AFRIKAANS OPSOMMING: Opsomming Hierdie studie poog om die heersende kos-ideologieë van Suider-Afrika te ontbloot, deur die verkenning van Suid-Afrika, Malawi, en Zimbabwe se benadering tot voedselsekuriteit. Die ondersoekende bespreking word aangehelp deur drie aanvullende navorsingsvrae: 1) hoe beïnvloed die Suider-Afrikaanse konteks die streek se ideologieë rondom kos?; 2) wat is Suider-Afrika se institusionele reaksie aangaande voedselonsekerheid?; en 3) hoe verskil die Suider-Afrikaanse institusionele reaksie op voedselsekuriteit van die werklike oriëntasie teenoor kos en die ekonomiese model waarop dit baseer is? Die teoretiese raamwerk maak gebruik van Holt-Gimenez & Shattuck se voedsel-regime/voedsel-bewegings raamwerk, wat sy wortels in Freedman en McMichael se voedselregime analise het. Om die studie te kontekstualiseer, is die ontwikkeling van die globale voedsel-regime nagespoor soos dit gemanifesteer het in drie historiese eras: die setlaar-koloniale regime (1870-1914); die surplusregime (1945-1973); en die korporatiewe voedsel-regime. Die oorgang tussen hierdie regimes word verduidelik deur gebruik te maak van die Gramsicaanse idee van hegemonie; namate Brittanje se oorheersing in die globale politieke ekonomie afgeneem het, het die Verenigde State van Amerika ingetree om voedsel-politiek te beïnvloed, wat sodoende na die tweede voedsel-regime gelei het. Te midde van globalisering, wat 'n afname in die mag van die nasie-staat tot gevolg gehad het, was die voedsel-regime weereens herstruktureer toe neoliberalisme prominensie verkry het deur die globale produksie en verspreiding van kos te bepaal. Die 2007-2008 voedselpryskrisis het egter gedien as 'n keerpunt waar hierdie dominante kos-ideologie bedreig geword het, soos aangedui deur wydverspreide voedsel-onluste in beide die ontwikkelde en ontwikkelende lande. Gevolglik het die behoefte aan 'n nuwe voedsel-regime ontstaan. Die gevolge van die krisis was veral nadelig in Suider-Afrika wat gekenmerk word deur lae vlakke van voedselsekuriteit. Die sosio-ekonomiese ontwikkeling van voedselonsekerheid in Suider-Afrika kan grootliks toegeskryf word aan die rol wat die streek regdeur die ontwikkeling van die globale voedsel-regime gespeel het; elke era het 'n blywende impak op die vorming van politieke instellings, ekonomiese denke en sosiale konfigurasies in die streek gehad. Namte die gemarginaliseerde posisie van Suider-Afrika binne die globale voedsel-regime duideliker geword het, en te midde van die agtergrond van die Verenigde Nasies se Millennium Development Goals, het pogings om voedselsekuriteit aan te spreek, gemanifesteer in 'n verskeidenheid van voedselsekuriteit-raamwerke. Suid-Afrika, Malawi, en Zimbabwe (die drie dominante landbou lande in Suider-Afrika) het elk 'n Stellenbosch University https://scholar.sun.ac.za iv verskillende amptelike benadering tot voedselsekerheid, en daarom bied hierdie lande waardevolle insig omtrent beide die voedsel-uitdagings in die streek, maar ook oor hoe die staat, die private sektor en internasionale betrekkinge deurkruis om verskillende voedselsekuriteit-ideologiee te produseer.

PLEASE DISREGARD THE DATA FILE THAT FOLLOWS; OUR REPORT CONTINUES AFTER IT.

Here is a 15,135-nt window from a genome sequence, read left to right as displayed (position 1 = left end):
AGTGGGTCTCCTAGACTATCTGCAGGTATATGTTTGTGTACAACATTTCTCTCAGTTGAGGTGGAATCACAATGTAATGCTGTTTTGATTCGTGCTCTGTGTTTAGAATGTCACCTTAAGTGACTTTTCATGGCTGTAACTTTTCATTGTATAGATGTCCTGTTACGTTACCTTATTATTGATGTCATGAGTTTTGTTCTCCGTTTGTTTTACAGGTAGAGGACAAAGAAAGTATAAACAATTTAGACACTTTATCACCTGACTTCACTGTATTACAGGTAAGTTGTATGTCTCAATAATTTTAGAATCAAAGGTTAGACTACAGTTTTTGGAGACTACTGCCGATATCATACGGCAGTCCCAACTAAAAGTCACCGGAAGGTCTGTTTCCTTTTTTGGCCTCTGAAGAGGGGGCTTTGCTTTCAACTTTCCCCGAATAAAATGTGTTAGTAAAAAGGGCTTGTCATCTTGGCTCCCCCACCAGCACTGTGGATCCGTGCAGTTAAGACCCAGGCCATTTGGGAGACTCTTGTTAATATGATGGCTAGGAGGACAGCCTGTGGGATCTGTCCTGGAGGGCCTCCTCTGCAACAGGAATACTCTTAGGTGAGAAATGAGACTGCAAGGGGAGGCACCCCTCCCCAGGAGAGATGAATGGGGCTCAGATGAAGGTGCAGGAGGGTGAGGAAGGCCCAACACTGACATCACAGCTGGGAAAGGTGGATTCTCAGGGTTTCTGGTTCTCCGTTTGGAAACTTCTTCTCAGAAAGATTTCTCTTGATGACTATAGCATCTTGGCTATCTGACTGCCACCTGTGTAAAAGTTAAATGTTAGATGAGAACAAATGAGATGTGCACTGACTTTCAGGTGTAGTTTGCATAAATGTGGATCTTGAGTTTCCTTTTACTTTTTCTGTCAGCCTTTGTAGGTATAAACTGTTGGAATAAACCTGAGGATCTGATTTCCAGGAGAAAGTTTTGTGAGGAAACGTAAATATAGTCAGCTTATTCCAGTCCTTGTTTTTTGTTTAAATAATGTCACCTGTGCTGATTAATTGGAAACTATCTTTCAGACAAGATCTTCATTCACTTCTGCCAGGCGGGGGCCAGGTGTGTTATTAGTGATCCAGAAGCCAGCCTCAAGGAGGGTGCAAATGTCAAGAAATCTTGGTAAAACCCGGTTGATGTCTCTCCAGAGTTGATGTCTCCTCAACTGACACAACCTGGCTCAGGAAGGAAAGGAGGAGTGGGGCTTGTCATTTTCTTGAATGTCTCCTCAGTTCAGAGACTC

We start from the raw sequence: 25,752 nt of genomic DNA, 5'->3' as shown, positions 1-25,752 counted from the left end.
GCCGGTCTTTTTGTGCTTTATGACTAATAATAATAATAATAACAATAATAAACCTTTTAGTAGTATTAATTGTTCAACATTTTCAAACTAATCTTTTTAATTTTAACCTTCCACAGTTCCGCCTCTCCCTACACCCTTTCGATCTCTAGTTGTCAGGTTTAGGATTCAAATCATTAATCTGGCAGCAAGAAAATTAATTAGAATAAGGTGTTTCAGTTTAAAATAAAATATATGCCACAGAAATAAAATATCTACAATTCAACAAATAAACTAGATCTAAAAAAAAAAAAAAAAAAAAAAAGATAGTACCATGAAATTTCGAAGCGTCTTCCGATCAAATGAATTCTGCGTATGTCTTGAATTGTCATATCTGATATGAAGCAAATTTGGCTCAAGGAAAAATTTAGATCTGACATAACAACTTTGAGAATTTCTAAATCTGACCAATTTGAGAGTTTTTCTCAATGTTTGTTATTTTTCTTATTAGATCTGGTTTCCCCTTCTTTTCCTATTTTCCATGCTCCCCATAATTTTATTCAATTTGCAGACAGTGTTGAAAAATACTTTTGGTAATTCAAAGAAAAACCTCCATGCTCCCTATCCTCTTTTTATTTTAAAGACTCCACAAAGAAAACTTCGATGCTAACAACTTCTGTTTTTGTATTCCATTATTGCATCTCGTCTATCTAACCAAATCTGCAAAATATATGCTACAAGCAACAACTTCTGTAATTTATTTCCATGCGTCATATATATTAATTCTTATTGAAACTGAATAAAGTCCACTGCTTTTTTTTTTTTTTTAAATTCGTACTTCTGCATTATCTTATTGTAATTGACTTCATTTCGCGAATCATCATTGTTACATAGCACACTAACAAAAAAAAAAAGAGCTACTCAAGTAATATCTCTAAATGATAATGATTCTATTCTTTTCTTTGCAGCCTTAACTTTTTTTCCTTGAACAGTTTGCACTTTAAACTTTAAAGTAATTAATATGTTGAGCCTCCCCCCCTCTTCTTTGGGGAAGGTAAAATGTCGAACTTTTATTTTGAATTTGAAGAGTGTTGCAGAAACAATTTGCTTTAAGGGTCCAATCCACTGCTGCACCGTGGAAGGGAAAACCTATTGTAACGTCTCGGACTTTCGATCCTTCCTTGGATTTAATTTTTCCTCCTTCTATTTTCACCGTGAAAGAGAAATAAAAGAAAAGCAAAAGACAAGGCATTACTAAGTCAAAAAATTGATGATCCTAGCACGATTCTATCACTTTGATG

Please refer to this item in SUNScholar by using the following persistent URL: http://hdl.handle.net/10019.1/98624